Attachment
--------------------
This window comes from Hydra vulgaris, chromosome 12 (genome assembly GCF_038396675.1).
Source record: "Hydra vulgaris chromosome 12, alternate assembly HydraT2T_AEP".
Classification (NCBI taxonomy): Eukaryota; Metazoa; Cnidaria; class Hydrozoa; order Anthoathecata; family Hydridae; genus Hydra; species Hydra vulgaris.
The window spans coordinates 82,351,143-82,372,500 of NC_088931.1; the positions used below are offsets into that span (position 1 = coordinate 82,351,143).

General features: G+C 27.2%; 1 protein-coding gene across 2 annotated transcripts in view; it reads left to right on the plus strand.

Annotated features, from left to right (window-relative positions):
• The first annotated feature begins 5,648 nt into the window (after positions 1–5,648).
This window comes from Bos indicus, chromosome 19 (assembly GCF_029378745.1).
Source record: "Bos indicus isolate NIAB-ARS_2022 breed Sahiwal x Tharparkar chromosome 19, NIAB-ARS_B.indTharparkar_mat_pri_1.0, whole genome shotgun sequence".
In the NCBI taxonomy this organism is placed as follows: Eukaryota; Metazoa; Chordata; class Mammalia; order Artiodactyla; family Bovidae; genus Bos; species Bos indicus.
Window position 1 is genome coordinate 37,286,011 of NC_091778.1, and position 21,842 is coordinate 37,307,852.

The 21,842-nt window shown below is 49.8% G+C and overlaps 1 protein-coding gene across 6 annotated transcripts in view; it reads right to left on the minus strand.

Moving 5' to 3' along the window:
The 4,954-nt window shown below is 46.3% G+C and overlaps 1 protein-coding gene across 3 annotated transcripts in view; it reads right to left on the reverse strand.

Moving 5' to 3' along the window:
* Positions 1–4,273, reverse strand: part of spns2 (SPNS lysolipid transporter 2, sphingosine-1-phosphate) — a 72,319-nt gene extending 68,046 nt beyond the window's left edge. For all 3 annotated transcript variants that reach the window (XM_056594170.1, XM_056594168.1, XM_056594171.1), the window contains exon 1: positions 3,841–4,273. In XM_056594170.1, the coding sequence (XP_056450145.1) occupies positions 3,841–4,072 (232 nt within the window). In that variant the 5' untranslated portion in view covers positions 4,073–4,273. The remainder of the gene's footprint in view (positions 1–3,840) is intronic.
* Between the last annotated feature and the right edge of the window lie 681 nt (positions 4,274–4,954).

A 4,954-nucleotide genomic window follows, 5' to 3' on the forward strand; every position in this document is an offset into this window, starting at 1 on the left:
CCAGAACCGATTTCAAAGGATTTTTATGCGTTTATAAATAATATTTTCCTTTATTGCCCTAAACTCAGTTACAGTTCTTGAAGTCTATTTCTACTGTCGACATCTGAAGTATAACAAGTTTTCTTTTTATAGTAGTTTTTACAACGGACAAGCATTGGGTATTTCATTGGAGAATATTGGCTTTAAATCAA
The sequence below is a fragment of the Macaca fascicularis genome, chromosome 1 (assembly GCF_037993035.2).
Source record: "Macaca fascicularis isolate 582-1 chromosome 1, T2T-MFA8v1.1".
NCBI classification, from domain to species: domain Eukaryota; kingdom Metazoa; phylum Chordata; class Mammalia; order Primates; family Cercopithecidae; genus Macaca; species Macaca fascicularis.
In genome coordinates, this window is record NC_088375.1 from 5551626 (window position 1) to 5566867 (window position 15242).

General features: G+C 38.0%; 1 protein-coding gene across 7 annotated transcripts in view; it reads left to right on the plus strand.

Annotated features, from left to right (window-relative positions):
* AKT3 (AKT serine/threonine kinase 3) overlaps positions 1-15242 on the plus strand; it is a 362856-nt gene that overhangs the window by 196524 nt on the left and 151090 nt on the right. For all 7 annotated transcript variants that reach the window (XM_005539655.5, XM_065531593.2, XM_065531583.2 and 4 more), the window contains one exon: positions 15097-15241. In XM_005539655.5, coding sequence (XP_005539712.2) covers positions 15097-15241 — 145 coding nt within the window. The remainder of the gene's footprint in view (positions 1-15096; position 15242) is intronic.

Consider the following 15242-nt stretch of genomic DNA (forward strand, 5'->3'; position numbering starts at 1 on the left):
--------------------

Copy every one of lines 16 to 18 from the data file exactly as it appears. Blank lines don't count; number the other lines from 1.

* Positions 1–4,273, reverse strand: part of spns2 (SPNS lysolipid transporter 2, sphingosine-1-phosphate) — a 72,319-nt gene extending 68,046 nt beyond the window's left edge. For all 3 annotated transcript variants that reach the window (XM_056594170.1, XM_056594168.1, XM_056594171.1), the window contains exon 1: positions 3,841–4,273. In XM_056594170.1, the coding sequence (XP_056450145.1) occupies positions 3,841–4,072 (232 nt within the window). In that variant the 5' untranslated portion in view covers positions 4,073–4,273. The remainder of the gene's footprint in view (positions 1–3,840) is intronic.
* Between the last annotated feature and the right edge of the window lie 681 nt (positions 4,274–4,954).

A 4,954-nucleotide genomic window follows, 5' to 3' on the forward strand; every position in this document is an offset into this window, starting at 1 on the left: